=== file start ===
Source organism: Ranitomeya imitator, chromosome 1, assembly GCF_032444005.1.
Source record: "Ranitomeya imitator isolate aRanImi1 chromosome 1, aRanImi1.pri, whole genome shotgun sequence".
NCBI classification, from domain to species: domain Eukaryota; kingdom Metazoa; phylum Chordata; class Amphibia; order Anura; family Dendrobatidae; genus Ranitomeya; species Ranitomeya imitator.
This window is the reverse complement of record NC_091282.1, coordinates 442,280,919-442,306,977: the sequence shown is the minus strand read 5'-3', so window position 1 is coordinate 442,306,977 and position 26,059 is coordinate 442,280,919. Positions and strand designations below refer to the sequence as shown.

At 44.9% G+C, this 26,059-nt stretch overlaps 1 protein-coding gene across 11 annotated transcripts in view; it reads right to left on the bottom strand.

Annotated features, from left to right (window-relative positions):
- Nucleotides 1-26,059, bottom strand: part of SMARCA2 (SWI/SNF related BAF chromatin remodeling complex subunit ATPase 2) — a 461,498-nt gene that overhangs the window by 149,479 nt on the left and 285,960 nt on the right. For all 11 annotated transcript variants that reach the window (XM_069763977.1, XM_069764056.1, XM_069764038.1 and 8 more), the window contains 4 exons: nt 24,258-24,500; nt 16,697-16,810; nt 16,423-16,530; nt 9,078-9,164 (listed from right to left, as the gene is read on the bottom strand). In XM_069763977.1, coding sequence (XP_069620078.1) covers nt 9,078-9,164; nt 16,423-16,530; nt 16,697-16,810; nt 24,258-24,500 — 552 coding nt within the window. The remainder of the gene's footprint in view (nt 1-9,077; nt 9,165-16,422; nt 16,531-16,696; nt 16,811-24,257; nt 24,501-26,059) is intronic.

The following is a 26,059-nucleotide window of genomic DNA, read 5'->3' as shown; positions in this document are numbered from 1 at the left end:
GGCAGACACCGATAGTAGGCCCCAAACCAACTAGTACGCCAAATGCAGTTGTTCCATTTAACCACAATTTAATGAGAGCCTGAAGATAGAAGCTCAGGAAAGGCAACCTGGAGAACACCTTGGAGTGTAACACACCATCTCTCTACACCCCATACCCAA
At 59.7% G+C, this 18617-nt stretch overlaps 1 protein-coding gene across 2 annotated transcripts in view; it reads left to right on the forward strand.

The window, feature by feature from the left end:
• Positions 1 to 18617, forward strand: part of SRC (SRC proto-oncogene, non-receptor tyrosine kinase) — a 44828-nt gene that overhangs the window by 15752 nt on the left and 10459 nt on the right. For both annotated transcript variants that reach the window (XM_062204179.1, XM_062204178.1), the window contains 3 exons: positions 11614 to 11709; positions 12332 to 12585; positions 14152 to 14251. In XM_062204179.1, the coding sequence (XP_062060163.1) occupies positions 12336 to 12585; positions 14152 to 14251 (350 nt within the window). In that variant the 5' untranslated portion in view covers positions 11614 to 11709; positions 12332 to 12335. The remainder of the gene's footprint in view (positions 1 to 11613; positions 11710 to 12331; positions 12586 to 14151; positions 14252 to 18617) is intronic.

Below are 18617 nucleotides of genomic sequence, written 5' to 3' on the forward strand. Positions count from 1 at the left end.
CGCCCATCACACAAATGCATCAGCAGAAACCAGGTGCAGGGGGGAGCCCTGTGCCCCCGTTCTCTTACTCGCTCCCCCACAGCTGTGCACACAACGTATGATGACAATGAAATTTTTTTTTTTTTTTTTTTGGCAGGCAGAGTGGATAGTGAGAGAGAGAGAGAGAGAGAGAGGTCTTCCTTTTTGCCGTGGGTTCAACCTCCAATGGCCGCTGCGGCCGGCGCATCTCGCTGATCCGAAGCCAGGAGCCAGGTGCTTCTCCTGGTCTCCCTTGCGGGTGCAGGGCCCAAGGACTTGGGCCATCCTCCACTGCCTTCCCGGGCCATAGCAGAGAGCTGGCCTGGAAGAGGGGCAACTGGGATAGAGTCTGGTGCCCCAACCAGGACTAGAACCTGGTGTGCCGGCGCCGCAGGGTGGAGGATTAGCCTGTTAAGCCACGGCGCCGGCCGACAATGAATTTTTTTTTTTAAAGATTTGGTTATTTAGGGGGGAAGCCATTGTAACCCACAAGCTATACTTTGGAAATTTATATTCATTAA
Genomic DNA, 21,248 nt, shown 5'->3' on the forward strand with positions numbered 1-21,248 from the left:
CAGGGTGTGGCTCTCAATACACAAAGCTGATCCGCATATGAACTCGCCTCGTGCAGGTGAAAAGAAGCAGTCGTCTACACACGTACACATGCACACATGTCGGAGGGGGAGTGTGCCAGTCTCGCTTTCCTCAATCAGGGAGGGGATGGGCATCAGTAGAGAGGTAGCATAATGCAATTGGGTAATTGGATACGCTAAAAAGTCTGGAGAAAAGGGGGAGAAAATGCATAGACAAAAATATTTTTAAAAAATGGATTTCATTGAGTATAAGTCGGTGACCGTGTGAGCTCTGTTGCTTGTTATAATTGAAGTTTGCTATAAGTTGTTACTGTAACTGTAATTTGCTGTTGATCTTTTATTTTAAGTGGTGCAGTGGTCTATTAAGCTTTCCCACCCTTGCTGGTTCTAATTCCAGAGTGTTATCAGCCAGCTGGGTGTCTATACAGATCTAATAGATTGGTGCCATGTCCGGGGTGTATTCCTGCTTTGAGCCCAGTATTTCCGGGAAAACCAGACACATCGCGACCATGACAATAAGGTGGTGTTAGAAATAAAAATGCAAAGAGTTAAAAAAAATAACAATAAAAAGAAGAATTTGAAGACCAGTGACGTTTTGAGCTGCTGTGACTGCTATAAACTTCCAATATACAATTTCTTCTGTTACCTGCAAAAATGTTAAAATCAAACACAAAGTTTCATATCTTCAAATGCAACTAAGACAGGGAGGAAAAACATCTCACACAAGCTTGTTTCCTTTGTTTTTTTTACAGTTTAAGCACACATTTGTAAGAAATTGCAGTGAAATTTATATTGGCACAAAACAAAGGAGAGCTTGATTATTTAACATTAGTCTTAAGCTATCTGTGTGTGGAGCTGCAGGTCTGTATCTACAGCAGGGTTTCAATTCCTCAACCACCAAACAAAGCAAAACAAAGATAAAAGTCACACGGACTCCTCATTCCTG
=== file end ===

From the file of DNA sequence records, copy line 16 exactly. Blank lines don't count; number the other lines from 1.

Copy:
CAGGGTGTGGCTCTCAATACACAAAGCTGATCCGCATATGAACTCGCCTCGTGCAGGTGAAAAGAAGCAGTCGTCTACACACGTACACATGCACACATGTCGGAGGGGGAGTGTGCCAGTCTCGCTTTCCTCAATCAGGGAGGGGATGGGCATCAGTAGAGAGGTAGCATAATGCAATTGGGTAATTGGATACGCTAAAAAGTCTGGAGAAAAGGGGGAGAAAATGCATAGACAAAAATATTTTTAAAAAATGGATTTCATTGAGTATAAGTCGGTGACCGTGTGAGCTCTGTTGCTTGTTATAATTGAAGTTTGCTATAAGTTGTTACTGTAACTGTAATTTGCTGTTGATCTTTTATTTTAAGTGGTGCAGTGGTCTATTAAGCTTTCCCACCCTTGCTGGTTCTAATTCCAGAGTGTTATCAGCCAGCTGGGTGTCTATACAGATCTAATAGATTGGTGCCATGTCCGGGGTGTATTCCTGCTTTGAGCCCAGTATTTCCGGGAAAACCAGACACATCGCGACCATGACAATAAGGTGGTGTTAGAAATAAAAATGCAAAGAGTTAAAAAAAATAACAATAAAAAGAAGAATTTGAAGACCAGTGACGTTTTGAGCTGCTGTGACTGCTATAAACTTCCAATATACAATTTCTTCTGTTACCTGCAAAAATGTTAAAATCAAACACAAAGTTTCATATCTTCAAATGCAACTAAGACAGGGAGGAAAAACATCTCACACAAGCTTGTTTCCTTTGTTTTTTTTACAGTTTAAGCACACATTTGTAAGAAATTGCAGTGAAATTTATATTGGCACAAAACAAAGGAGAGCTTGATTATTTAACATTAGTCTTAAGCTATCTGTGTGTGGAGCTGCAGGTCTGTATCTACAGCAGGGTTTCAATTCCTCAACCACCAAACAAAGCAAAACAAAGATAAAAGTCACACGGACTCCTCATTCCTG